Dick Brooks (entertainer)
||This article may require cleanup to meet Wikipedia's quality standards. (November 2008)|
|Born||New York City|
|Occupation||Mystery entertainer, skeptic, producer, writer|
Dick Brooks, considered a magician of renown, has been a professional performer since leaving school, was born in New York City. As a teenager he joined a Department of Parks magic club headed up by the official magician of New York City, Abe Hurwitz (Peter Pan the Magic Man), who was also the father of the soon to be famous Shari Lewis. When Hurwitz left the Peter Pan Magic Club, the members wanted a more mature name after famous magician Carl Ballantine joked to the members, "I love your peanut butter!" Brooks, came up with the name F.A.M.E., which stood for Future American Magical Entertainers, and the club lasted for many years thereafter. Then six magicians from the Society of American Magicians, who at first did not allow youngsters to join, formed the Society of Young Magicians (S.Y.M.) for youngsters in 1984.
The Magic Towne House
According to William Dorflinger's book on magic history, The Magic Catalogue, "The Towne House is a discovery for magic lovers"... and Ray Carter (aka Dick Brooks (entertainer)) performs a wide range of magic effects also, and is well known for his demonstrations of ESP and mind reading."
Wanting a larger facility and a place to house his collection of Houdini memorabilia he opened The Houdini Museum  with Dorothy Dietrich in the Scranton- Wilkes-Barre-Pocono Mountain region of northeast Pennsylvania.
Imam would, after several years, break away and form his own competing club downtown in Greenwich Village. Dick Brooks along with partner Dorothy Dietrich resurrected Brother Theodore's career in the 1970s. Dick Brooks searched out Brother Theodore who he had seen perform in Greenwich Village years before, whose career had waned, to do several seasons of midnight shows at The Magic Towne House, and helped to bring him back to prominence that led to Theodore appearing on The Tom Snyder Tomorrow Show and a long series of TV and movie appearances. A picture of the Magic Towne House ad that appeared in local New YorkNewspapers such as the Village Voice and The New York post can be found at Shock Cinema Magazine at http://www.shockcinemamagazine.com/brother.html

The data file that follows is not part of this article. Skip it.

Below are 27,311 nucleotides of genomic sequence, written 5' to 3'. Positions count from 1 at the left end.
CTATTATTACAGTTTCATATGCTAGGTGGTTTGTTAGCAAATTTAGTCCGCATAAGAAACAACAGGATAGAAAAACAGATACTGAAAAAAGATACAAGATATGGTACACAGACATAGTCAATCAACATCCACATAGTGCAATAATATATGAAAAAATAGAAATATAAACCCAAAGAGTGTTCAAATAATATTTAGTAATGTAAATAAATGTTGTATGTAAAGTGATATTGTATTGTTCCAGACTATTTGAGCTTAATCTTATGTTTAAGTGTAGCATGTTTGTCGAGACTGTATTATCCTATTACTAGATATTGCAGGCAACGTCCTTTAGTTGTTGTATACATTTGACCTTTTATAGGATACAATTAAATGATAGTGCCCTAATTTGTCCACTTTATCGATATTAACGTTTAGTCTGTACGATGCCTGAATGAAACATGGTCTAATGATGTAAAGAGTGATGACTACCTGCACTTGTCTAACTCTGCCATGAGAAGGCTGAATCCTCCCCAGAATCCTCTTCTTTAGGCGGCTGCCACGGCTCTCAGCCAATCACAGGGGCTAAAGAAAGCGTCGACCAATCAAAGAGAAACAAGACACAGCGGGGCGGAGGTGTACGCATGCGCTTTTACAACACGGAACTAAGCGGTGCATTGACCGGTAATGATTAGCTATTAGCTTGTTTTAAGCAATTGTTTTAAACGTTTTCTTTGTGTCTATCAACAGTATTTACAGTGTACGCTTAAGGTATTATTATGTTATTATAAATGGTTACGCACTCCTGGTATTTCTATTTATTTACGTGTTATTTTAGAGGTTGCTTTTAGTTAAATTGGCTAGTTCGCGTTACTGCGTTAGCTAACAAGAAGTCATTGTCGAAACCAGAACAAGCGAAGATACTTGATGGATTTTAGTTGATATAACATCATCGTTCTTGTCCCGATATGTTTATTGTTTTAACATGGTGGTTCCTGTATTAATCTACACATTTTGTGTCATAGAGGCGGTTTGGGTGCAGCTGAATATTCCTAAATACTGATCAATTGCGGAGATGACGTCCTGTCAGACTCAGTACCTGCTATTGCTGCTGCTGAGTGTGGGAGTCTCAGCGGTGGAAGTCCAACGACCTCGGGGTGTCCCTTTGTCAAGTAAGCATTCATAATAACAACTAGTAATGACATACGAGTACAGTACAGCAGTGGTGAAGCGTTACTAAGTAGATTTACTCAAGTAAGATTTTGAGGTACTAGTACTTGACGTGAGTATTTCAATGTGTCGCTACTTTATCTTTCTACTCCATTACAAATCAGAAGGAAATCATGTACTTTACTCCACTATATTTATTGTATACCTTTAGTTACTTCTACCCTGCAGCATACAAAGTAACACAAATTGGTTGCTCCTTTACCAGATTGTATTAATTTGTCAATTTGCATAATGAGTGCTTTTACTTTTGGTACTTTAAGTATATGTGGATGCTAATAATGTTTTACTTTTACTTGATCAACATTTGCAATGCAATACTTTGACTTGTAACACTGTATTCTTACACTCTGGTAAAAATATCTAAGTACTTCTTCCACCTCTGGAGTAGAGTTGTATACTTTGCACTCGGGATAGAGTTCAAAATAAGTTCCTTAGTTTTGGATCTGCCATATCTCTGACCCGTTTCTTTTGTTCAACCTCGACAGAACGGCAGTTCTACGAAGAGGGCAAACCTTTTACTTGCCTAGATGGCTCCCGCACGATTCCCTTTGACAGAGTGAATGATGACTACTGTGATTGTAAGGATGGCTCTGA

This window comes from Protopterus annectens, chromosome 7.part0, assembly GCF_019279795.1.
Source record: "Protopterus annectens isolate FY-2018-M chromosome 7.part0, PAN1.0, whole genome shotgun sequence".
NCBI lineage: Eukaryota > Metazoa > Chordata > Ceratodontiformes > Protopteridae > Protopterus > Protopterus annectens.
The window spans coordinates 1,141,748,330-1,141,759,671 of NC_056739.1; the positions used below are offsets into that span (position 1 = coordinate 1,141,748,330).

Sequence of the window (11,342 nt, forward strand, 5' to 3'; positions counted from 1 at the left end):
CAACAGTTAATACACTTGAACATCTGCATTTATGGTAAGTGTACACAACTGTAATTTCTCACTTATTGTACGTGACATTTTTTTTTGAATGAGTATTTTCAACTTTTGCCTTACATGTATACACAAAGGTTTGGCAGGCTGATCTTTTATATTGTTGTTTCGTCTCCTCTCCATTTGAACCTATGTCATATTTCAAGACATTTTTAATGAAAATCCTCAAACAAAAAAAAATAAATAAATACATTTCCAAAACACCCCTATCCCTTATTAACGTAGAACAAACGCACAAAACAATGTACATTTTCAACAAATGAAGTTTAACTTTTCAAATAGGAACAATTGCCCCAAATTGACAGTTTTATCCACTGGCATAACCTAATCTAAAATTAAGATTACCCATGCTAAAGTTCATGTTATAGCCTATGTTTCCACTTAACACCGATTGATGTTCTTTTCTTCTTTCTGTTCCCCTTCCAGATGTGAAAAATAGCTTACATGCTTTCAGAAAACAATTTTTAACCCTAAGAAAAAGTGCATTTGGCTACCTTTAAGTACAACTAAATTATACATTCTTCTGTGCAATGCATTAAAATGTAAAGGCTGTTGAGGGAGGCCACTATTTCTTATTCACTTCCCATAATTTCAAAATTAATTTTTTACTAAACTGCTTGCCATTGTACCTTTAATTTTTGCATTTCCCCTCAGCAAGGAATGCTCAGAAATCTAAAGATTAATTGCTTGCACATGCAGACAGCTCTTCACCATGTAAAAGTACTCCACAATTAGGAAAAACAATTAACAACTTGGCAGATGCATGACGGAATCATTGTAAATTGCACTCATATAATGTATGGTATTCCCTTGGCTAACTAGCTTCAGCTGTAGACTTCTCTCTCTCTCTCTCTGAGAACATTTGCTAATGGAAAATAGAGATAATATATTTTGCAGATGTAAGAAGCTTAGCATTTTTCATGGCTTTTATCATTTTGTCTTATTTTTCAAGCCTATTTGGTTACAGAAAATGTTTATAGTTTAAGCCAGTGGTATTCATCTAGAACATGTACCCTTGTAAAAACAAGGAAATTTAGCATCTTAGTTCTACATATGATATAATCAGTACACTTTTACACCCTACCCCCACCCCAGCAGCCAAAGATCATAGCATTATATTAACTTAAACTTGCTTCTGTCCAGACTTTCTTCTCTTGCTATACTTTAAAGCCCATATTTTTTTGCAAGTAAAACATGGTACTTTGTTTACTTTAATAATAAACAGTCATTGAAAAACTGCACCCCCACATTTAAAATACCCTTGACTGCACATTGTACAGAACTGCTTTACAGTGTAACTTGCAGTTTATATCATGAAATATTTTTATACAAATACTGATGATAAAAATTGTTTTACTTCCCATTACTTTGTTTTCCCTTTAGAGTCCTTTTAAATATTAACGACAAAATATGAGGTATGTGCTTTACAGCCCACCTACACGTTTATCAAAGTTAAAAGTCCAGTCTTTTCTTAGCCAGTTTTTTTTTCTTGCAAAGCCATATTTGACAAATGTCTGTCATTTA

Upon the closing of the Magic Towne House, performers who developed there, Michael Chaut and Peter Samelson along with others would later develop "Monday Night Magic" which still runs successfully in New York City.
Author and publisher Hocus Pocus Magazine
The Houdini Museum
He conceived and founded the Houdini Museum in Scranton, PA which was featured in the recent book The Hollywood Walk of Fame as a fun and mysterious institution.  It is said to be the only building in the world devoted to Houdini.
The Houdini Grave Site Restoration
On September 27, 2011 Dick Brookz of The Houdini Museum along with Dorothy Dietrich and Steve Moore, who later came to be known by the media as the Houdini Commandos secretly restored the missing statuary bust at Houdini's grave site that was destroyed by vandals in 1975. It was reported worldwide in a half page story in the New York Times.